The easiest yet one of the most effective ways to do it by blogging about it extensively. Your blogs are going to help you get the word around about your event.  

And not just your blog posts. For instance, you are hosting your weekly webinar. It’s imperative that you touch the topic of the event at least once.

Let’s see it this way: you control your blog, then why waste even a single opportunity to promote your event? And the best part about this is that you are dealing with your target audience, so your efforts are not going in vain.

See how TechCrunch does it:

TechCrunch-Event

They have dedicated a special page for their events.

And they not only list out their events, they extensively talk about their events in their blog posts, podcasts, webinars, and so forth.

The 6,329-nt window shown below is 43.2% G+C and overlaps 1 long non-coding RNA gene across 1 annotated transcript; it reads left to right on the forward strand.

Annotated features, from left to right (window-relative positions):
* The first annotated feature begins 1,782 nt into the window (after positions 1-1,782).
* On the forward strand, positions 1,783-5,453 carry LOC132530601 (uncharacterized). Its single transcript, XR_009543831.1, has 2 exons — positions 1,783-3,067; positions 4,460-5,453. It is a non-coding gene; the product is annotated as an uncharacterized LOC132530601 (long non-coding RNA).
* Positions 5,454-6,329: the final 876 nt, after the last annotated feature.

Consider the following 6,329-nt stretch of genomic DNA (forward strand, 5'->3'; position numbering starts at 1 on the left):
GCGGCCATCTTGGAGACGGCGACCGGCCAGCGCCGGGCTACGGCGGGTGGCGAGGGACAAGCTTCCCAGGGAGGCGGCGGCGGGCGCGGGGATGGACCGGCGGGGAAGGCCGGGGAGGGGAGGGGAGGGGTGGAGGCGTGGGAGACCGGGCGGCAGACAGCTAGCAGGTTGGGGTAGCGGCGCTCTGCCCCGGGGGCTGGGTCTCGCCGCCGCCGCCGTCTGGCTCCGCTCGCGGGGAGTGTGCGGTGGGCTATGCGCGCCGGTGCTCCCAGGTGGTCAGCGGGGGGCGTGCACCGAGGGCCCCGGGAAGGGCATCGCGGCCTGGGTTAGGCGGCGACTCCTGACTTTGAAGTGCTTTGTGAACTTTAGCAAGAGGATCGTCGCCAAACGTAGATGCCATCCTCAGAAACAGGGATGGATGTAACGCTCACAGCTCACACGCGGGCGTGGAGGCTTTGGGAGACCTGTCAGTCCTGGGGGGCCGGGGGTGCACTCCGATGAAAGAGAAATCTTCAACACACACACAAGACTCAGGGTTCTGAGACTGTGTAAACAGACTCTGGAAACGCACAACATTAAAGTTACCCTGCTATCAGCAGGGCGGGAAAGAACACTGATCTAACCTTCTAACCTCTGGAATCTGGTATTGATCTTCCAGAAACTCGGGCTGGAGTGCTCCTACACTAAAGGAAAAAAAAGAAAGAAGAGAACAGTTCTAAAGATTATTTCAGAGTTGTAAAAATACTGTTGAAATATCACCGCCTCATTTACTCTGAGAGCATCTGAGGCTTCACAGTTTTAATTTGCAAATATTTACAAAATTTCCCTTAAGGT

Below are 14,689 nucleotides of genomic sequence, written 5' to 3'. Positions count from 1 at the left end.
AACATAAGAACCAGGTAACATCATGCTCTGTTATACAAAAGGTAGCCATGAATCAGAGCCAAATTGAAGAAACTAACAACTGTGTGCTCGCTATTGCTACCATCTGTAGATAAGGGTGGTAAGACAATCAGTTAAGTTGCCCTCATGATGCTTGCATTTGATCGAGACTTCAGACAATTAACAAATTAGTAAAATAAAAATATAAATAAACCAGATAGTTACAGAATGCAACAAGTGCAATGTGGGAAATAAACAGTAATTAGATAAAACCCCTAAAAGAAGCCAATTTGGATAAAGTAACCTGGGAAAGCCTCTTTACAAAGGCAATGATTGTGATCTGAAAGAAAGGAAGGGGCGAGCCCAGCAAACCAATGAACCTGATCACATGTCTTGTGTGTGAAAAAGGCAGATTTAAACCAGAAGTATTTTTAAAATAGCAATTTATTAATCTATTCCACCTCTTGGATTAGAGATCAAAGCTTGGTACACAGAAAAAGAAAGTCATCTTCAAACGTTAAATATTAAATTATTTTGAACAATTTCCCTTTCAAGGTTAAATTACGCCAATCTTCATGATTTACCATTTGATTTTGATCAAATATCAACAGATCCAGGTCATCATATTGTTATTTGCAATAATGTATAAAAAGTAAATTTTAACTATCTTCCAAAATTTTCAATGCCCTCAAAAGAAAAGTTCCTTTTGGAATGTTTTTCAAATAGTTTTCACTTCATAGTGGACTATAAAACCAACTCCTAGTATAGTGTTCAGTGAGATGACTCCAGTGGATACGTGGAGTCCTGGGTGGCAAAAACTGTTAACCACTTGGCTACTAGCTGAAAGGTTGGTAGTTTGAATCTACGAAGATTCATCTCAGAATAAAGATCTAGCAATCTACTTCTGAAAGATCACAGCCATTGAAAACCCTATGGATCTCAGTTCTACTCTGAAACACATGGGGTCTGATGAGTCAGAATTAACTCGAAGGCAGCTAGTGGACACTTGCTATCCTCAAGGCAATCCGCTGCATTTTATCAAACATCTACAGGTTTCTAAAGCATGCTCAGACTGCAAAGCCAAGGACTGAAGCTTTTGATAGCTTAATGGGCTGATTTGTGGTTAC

Here’s another detailed look at  their event page:

TechCrunch-Event(2)

It is worthy to note that they do all this without being salesy or annoying their customers.

So the goal is not to just promote your event, but also to offer tangible information relevant to the event.

2. Social Media Ads

You would think, who takes these ads seriously anymore? Why spend money on them for event promotion?

Well, no matter what you think of social media ads, one still cannot deny how relevant they are.

In fact, according to Adobe’s State of Digital Advertising 2018 report, Fifty percent of Gen Z (18- and 19-year-olds) and 42 percent of millennials (20- to 36-year-olds) think social media is the most relevant channel for ads.